People are still hungry for meaning. They don’t come to church for it because…?
«But today’s advertisements are designed to evoke different and more numinous emotions: spiritual well-being, an inward journey, a moral sensibility. We’re buying the very things that organized religion used to provide us for free.
These new takes on advertising can draw controversy, as when Nike celebrated Colin Kaepernick’s decision to “Take a Knee” to exhibit his support of the Black Lives Matter movement (“Believe in something. Even if it means sacrificing everything”), garnering the wrath of more than a few white evangelical pastors. Chick-fil-A has donated to anti-LGBT-marriage groups. Companies are increasingly tailoring their advertising, using political advocacy or activism to sell themselves as moral arbitrators. They are selling not just products but values.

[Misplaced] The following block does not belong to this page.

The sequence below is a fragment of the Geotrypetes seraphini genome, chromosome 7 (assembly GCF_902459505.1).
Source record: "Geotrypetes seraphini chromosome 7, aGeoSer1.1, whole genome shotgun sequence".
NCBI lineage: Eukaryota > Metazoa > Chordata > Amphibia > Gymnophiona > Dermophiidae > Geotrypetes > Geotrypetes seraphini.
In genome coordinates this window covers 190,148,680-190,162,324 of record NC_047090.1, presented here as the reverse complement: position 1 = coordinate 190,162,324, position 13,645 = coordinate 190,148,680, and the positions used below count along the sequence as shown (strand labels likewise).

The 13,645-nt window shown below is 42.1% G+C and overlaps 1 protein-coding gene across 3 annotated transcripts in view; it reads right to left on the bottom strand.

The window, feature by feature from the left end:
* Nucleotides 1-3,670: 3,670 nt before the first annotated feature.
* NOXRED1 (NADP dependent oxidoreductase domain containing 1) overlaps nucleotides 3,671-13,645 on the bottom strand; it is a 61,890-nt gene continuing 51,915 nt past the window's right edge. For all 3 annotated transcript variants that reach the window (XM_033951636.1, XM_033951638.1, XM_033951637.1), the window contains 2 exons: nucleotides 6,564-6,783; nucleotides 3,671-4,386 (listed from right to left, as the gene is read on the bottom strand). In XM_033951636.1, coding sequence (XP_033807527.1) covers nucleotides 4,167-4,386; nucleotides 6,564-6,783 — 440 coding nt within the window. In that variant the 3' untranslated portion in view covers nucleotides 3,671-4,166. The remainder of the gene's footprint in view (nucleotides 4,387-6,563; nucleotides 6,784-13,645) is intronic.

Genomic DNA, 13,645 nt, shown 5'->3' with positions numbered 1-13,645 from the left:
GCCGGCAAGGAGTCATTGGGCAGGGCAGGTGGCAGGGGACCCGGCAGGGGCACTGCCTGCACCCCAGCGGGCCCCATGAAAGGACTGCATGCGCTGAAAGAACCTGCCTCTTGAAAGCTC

In so doing, these brands are selling meaning as a product, reframing capitalist consumption as a religious ritual: a repeated and intentional activity that connects the individual self to its divine purpose, or at least a set of meaningful values. For the 36% of young millennials who identify as “religiously unaffiliated” — a demographic that strongly leans progressive left and tends to respond to the narrative ad language of social justice — commercial brands offer a vision of spirituality that’s linked, often, both with personal self-improvement and wider social utopianism.»